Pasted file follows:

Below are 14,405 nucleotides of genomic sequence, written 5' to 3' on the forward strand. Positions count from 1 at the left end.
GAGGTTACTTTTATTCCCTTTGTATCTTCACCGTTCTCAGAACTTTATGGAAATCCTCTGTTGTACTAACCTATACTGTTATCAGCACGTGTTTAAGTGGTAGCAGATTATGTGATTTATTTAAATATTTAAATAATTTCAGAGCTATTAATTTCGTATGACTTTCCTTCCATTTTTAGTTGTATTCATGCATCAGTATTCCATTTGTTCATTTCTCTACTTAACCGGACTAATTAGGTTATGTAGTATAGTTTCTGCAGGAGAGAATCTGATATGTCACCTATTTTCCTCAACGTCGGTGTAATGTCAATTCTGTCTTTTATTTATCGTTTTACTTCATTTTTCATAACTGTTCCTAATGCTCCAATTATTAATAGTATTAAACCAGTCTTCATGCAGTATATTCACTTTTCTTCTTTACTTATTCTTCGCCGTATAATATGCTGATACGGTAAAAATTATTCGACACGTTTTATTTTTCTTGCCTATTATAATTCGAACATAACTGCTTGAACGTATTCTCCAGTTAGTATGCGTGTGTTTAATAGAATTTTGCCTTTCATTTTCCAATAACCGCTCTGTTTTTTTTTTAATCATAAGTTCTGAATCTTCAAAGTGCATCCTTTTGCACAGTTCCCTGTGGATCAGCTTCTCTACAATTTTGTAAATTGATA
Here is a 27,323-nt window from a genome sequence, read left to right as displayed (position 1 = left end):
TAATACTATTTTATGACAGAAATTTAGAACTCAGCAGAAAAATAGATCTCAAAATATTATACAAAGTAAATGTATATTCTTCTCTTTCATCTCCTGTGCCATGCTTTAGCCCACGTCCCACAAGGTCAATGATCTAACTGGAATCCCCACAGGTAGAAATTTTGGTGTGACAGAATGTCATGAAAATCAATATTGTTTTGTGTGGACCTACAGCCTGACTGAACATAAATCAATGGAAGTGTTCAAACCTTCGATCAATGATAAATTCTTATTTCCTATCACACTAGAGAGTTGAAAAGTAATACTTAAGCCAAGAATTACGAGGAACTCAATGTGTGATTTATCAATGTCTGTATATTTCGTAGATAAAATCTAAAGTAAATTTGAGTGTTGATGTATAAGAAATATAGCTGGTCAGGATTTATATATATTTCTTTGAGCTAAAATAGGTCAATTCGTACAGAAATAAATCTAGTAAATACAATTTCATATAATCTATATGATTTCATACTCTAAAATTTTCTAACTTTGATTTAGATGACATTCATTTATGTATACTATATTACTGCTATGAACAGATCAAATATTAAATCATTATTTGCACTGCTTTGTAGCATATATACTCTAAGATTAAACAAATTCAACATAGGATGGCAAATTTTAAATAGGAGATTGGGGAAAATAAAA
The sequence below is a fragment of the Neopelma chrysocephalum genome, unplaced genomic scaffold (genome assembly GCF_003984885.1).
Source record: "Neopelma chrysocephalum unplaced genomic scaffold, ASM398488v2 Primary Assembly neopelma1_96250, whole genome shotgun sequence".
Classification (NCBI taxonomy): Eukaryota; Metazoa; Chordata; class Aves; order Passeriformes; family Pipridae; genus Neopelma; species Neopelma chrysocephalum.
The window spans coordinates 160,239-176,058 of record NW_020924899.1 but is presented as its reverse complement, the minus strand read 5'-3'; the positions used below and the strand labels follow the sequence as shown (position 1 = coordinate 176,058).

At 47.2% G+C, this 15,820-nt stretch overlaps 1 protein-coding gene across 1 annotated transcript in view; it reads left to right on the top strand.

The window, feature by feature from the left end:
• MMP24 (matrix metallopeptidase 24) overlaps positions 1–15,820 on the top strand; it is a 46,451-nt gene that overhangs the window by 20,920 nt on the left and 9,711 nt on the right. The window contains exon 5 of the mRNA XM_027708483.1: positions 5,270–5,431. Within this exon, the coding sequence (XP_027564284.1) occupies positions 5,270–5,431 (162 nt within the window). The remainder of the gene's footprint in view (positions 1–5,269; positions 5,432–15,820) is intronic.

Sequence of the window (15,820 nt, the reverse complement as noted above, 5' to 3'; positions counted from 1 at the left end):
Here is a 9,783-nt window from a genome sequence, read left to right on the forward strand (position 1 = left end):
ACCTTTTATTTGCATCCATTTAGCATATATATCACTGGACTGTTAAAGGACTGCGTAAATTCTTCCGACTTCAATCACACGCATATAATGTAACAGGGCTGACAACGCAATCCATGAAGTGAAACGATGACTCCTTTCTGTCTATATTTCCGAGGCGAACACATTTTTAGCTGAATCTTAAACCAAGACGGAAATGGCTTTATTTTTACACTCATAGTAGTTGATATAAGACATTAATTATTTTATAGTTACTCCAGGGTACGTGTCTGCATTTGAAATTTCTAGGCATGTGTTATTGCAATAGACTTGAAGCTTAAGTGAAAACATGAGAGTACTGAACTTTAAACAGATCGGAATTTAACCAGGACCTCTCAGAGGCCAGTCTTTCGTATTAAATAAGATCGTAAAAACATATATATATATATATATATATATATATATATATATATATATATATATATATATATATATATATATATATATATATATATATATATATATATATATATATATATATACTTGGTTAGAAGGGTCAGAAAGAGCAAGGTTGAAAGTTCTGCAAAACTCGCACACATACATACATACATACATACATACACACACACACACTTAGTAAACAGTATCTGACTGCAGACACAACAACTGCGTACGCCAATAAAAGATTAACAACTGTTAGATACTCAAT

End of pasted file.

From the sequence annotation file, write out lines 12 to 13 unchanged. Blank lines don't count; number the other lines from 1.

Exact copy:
Sequence of the window (15,820 nt, the reverse complement as noted above, 5' to 3'; positions counted from 1 at the left end):
Here is a 9,783-nt window from a genome sequence, read left to right on the forward strand (position 1 = left end):